Friday, August 24, 2007

The Most Important Question

It was one of those discussions. Sam, my co-worker at McDonald's in 1985, was talking to me about Christianity. He talked to me about his experiences. And I was half-way listening. I was a little embarrassed because I really was an agnostic. I also believed that religion was a private matter.

I was an agnostic because I didn't have enough faith and arrogance to be an atheist. But I also wasn't convinced that any particular religion answered many questions either.

He asked me if I was a Christian. I said an obligatory, "yes." But I knew that I really wasn't a believer. I was more of a social believer. I said "yes" as a social kindness. I wanted him not to try to evangelize me. He said he was glad that he could share his joy in our shared faith. (If only he knew.) He talked about his faith like it was the most precious thing he came across. I couldn't relate.

After that summer had passed, I had moved into a small apartment with my buddy, and I had graduated from college. I had to come to terms with the rest of my life. I've talked about this pivotal moment before. But it was that one question that began the journey, sustains me during difficult times, and is the question I use with those who don't believe that Jesus is who he said he is.

This question led me to become a believer. Believe me, it wasn't because I found that God was good. It wasn't because I found that Christians were really loving. It wasn't because it made me feel good. It wasn't because it made my life better. It was the possibility that the coming of Jesus as the Son of God could be true.

The question that changed my perspective and started me on my journey to find the answer was, "What if it's true? What if this stuff I hear about Jesus is true?" The next question is the natural consideration: "If I find that this is true, then what?" The only other question I had to consider—but only briefly, since the answer was obvious—was, "Is it worth my effort finding out?"

As long as I wasn't open to the possibility, I couldn't be convinced. But, logically, that would be foolish; to not believe something because I didn't want to, rather than because it isn't true. I'd better find out for myself.

Is it worth it? The answer is, "yes."

Thursday, August 09, 2007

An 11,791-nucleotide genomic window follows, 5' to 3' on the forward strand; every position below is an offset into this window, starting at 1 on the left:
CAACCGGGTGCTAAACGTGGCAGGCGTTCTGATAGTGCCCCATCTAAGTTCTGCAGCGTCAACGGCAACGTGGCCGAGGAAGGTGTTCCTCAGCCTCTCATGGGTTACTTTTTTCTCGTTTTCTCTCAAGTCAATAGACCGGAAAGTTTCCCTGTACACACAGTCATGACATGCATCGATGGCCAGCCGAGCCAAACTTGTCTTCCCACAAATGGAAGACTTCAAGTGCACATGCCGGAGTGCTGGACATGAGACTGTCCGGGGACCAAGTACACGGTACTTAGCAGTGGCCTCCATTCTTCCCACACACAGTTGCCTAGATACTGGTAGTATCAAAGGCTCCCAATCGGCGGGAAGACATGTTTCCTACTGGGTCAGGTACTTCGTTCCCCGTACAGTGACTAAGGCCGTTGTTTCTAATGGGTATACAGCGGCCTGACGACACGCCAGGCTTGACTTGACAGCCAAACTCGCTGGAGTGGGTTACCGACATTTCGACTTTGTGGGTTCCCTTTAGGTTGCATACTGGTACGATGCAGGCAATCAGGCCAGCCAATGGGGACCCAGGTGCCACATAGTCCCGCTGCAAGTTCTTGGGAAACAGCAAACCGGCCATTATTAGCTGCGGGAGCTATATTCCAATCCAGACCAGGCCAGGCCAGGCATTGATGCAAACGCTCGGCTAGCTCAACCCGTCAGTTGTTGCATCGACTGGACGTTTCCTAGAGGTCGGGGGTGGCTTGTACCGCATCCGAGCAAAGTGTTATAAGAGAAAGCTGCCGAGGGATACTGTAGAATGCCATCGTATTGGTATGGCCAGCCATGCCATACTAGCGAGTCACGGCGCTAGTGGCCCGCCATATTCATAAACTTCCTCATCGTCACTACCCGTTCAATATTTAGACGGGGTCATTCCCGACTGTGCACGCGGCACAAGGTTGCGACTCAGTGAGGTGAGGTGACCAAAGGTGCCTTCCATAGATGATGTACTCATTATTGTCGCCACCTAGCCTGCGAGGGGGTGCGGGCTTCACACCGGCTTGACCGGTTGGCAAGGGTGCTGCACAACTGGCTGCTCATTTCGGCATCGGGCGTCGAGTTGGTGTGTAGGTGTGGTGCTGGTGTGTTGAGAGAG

Discipleship and Corn


What does a typical farmer need to do to raise a crop of corn?

First of all, he would need the right environment before considering doing anything. The climate, soil, and spacial conditions will determine what can or can not be grown in a particular area. These factors also determine what work needs to be done to prepare the land for planting.

Next, the farmer needs to have the right seed. Without kernels of corn, or some other seeds, he's not getting corn for sure.

Then, he needs to plant the seeds in the right season. Sweet corn, for instance, needs to be planted in warm soil (above 55°). Of course, in different locations the optimal time to plant will vary. However, he would also factor in the expected time for harvest, and for possible crop rotations (the planting of different crops on the same land for the control of certain insects and diseases, and soil health).

After this, he has to wait and put his trust in God, who controls the weather. Perhaps he would labor to keep the growing plants healthy, by cultivating them with water and fertilizer. He also may need to fight weeds and insects that threaten these tender plants.

In due time, there should be a harvest of some sort. Not all seeds will germinate properly. But if he does a good job, many should be ready and healthy by harvest time, if God so sovereignly chooses.

This process also applies to disciple-making and nurturing. As the apostle Paul had stated,

"What, after all, is Apollos? And what is Paul? Only servants, through whom you came to believe—as the Lord has assigned to each his task. I planted the seed, Apollos watered it, but God made it grow. So neither he who plants nor he who waters is anything, but only God, who makes things grow."
(1 Corinthians 3:5-7)

Here's what we know: